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Title: Regulation of exocytosis and peptide release by synaptotagmins in sensory neurons
Author: Mészáros, Judit
ISNI:       0000 0004 8510 7519
Awarding Body: University of Sheffield
Current Institution: University of Sheffield
Date of Award: 2020
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In response to inflammation and nerve injury, nociceptive DRG (dorsal root ganglion) neurons become hyperexcitable and this hyperexcitability persists in chronic pain. A key feature of chronic pain states is enhanced secretion of neuropeptides (such as CGRP or Substance P) as a result partly of gene expression changes, and partly changes at the level of regulated secretion. To date however no studies have investigated what changes occur at the level of exocytosis and what changes in the secretory machinery are required to support enhanced neuronal transmission. The research described in this thesis addresses this fundamental question and identifies the role of two regulators of vesicle fusion, synaptotagmin 4 and 7 (syt4/7), in enhanced peptide secretion from nociceptors following exposure to neuronal growth factor (NGF). Synaptotagmins are vesicular membrane proteins that are known for their role in coupling excitation and increased calcium concentration to vesicle fusion and release of transmitters. In this thesis four synaptotagmin isoforms are described for the first time in DRG neurons using a combination of western blotting and immunofluorescence: syt2, syt4, syt7 and 11. Syt2 and 7 are low and high affinity Ca2+ sensors respectively that are important regulators of vesicle fusion. Syt4 and 11 are isoforms that are unable to bind calcium, and therefore their role in regulated secretion is unclear. Syt4 is the more well-known isoform of the two, but studies published to date have provided conflicting views, supporting both an inhibitory and potentiating role. Our results have shown that all the above isoforms are expressed in peptide expressing DRG neurons and are present on CGRP containing vesicles. NGF is a well-known inflammatory mediator of the adult nervous system; it enhances peptide secretion in nociceptive DRG neurons that express its receptor TrkA and contributes to hyperalgesia by sensitising TRPV1 channels. Here we show that syt4 is present in the majority of TrkA positive DRG neurons, and that the enhancement in CGRP secretion following NGF exposure is reduced in neurons isolated from Syt4 knockout (KO) mice. In order to dissect further the role of syt4 and 7 in exocytosis in live DRG neurons, we have established a pHluorin-based fusion assay using total internal reflection (TIRF) microscopy. Using this technique, we found that syt4 and syt7 are functionally targeted to an overlapping population of vesicles, where they mediate fusion events with long fusion pore open times and slow endocytosis. To our knowledge this is the first study to address directly the role of Syt4 in peptide secretion from nociceptors. Our results provide novel insight into the molecular mechanisms contributing to pain signalling and in particular the secretion of CGRP, a well-known mediator of pain conditions.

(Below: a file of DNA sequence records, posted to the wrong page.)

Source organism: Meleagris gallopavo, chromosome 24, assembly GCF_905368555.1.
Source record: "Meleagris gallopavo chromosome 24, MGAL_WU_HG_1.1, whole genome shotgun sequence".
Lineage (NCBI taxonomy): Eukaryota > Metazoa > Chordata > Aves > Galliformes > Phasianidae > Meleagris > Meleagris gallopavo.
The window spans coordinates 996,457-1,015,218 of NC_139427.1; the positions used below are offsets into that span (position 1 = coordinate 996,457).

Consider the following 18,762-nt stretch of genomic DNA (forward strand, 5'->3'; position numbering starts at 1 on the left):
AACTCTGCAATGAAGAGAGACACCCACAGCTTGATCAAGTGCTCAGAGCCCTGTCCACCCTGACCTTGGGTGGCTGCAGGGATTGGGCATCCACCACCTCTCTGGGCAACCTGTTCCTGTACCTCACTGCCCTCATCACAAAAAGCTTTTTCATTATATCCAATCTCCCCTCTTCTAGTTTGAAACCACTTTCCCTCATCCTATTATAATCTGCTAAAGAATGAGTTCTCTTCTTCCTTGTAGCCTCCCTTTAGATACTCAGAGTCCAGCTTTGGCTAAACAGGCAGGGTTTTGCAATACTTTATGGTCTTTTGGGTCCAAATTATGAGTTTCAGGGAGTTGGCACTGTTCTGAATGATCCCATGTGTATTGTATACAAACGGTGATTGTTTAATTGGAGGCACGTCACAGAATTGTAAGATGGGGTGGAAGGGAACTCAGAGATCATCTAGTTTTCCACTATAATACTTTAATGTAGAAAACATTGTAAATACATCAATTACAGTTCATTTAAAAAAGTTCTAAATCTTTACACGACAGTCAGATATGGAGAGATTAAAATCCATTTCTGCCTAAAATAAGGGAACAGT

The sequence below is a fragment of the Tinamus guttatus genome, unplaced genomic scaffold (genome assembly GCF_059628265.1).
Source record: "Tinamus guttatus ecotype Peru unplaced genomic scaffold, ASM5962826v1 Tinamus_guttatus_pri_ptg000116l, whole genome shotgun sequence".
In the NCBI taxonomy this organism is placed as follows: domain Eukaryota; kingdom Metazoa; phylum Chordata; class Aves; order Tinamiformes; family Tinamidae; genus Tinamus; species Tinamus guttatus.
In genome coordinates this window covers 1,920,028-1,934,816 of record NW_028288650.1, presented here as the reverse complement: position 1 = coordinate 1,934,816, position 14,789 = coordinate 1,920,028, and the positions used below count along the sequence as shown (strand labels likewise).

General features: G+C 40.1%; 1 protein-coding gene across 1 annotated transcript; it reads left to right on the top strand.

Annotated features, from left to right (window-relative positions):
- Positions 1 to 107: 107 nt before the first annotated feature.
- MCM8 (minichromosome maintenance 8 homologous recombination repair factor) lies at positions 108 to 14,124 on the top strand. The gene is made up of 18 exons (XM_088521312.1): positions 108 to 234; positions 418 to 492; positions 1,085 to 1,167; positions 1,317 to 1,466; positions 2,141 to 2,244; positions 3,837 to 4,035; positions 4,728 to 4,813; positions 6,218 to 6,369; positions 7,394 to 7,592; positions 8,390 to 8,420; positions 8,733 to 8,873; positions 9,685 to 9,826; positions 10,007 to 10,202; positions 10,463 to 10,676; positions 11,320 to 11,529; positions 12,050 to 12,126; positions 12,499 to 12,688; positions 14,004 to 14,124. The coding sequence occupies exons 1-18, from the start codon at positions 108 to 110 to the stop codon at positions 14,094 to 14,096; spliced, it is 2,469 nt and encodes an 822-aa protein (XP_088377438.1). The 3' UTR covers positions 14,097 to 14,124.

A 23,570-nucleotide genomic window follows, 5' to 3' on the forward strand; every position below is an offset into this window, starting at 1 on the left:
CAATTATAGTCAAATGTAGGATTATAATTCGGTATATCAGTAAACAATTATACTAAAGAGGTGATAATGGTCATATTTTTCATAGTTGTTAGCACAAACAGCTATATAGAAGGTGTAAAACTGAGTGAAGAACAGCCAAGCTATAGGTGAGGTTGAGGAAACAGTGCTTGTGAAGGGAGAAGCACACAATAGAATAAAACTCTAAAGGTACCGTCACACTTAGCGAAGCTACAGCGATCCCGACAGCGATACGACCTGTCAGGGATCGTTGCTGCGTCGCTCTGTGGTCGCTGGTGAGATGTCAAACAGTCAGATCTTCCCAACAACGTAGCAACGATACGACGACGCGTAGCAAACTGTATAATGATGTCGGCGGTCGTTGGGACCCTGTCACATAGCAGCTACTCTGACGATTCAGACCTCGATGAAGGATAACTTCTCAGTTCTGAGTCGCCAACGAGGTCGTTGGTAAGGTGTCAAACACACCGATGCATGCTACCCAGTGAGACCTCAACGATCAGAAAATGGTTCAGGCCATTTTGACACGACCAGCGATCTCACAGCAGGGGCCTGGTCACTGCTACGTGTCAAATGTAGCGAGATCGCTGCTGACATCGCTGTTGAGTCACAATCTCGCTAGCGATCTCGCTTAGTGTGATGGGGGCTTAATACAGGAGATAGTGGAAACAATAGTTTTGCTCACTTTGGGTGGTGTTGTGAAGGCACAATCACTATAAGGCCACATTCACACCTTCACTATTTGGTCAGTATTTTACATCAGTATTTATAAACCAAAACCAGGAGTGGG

Supervisor: Seward, Elizabeth Sponsor: Not available
Qualification Name: Thesis (Ph.D.) Qualification Level: Doctoral
EThOS ID:  DOI: Not available